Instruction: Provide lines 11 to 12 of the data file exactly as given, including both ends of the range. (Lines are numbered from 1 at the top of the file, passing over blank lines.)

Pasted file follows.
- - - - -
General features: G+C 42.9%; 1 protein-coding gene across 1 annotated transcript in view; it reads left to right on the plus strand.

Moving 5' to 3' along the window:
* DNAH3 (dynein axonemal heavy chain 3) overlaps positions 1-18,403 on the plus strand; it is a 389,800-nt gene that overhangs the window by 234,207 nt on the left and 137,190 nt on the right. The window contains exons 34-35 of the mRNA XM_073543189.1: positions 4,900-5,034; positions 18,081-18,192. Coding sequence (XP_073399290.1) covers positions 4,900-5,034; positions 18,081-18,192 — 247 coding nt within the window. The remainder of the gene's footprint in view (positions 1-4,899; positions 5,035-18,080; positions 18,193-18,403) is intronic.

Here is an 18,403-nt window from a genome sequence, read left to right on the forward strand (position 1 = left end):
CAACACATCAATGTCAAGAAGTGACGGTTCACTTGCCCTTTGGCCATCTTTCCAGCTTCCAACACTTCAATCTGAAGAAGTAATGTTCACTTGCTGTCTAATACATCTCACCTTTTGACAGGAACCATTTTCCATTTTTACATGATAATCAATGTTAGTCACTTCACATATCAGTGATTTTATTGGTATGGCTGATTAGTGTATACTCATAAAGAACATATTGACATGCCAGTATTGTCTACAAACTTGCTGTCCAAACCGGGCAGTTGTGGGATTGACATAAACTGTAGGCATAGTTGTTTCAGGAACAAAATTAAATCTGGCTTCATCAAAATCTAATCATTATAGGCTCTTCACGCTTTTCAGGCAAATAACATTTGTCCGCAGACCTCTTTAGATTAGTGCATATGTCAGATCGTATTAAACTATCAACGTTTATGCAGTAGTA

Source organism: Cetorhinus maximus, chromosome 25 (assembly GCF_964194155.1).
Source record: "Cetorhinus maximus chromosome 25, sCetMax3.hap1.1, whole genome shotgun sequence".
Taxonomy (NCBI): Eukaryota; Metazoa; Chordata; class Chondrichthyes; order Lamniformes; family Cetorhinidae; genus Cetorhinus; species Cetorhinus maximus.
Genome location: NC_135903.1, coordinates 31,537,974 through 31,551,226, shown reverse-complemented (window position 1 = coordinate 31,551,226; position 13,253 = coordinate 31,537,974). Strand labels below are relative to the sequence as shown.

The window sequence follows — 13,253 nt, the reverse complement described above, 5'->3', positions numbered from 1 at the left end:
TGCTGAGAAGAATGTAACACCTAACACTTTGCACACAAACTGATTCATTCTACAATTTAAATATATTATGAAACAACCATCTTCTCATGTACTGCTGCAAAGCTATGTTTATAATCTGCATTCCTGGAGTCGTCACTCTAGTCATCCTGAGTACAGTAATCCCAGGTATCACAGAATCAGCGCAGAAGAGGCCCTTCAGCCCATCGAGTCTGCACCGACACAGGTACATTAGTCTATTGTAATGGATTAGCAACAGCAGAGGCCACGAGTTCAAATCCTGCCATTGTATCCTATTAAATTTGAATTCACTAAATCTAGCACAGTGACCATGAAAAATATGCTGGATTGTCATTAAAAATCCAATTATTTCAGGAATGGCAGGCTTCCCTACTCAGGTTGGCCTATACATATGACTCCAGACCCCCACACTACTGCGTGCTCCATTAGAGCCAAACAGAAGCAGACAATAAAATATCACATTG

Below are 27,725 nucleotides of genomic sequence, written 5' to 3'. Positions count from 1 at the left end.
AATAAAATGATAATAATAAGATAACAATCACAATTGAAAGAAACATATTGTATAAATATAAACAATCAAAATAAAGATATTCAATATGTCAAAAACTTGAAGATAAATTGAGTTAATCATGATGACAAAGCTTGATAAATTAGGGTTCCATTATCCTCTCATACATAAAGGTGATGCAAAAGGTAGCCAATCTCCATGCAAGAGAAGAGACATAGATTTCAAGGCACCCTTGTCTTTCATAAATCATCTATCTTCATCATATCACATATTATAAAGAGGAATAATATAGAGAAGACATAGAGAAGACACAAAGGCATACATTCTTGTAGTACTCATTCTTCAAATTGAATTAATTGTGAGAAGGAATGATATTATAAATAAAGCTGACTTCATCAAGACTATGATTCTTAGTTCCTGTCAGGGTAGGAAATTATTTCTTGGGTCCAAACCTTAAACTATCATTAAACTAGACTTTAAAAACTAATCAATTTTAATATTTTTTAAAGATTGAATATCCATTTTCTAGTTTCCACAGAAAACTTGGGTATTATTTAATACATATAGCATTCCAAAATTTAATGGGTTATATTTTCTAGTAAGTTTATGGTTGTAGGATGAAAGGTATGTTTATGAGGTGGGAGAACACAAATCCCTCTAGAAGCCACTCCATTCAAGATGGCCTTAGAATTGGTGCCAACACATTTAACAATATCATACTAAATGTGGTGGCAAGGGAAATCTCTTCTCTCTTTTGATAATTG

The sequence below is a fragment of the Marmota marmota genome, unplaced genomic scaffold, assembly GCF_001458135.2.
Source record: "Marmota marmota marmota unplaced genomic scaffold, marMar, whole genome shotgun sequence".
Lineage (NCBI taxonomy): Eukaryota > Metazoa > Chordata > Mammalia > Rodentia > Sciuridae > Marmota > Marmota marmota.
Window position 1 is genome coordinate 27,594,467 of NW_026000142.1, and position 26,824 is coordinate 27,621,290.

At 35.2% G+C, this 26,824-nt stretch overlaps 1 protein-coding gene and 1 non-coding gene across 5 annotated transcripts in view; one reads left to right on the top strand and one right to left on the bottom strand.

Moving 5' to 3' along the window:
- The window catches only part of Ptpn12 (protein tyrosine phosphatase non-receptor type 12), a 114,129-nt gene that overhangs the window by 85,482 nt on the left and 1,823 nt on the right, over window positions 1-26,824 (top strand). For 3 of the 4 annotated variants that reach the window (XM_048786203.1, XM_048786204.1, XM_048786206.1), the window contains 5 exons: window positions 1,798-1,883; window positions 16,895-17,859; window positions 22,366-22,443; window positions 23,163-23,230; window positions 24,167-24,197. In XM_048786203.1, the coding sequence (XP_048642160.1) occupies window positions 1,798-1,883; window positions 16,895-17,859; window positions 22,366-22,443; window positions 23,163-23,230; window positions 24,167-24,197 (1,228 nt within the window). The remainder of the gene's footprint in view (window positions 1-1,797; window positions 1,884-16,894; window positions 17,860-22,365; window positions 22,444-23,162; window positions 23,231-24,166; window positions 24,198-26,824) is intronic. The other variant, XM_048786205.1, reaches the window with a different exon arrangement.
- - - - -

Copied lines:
TGCTGAGAAGAATGTAACACCTAACACTTTGCACACAAACTGATTCATTCTACAATTTAAATATATTATGAAACAACCATCTTCTCATGTACTGCTGCAAAGCTATGTTTATAATCTGCATTCCTGGAGTCGTCACTCTAGTCATCCTGAGTACAGTAATCCCAGGTATCACAGAATCAGCGCAGAAGAGGCCCTTCAGCCCATCGAGTCTGCACCGACACAGGTACATTAGTCTATTGTAATGGATTAGCAACAGCAGAGGCCACGAGTTCAAATCCTGCCATTGTATCCTATTAAATTTGAATTCACTAAATCTAGCACAGTGACCATGAAAAATATGCTGGATTGTCATTAAAAATCCAATTATTTCAGGAATGGCAGGCTTCCCTACTCAGGTTGGCCTATACATATGACTCCAGACCCCCACACTACTGCGTGCTCCATTAGAGCCAAACAGAAGCAGACAATAAAATATCACATTG

Below are 27,725 nucleotides of genomic sequence, written 5' to 3'. Positions count from 1 at the left end.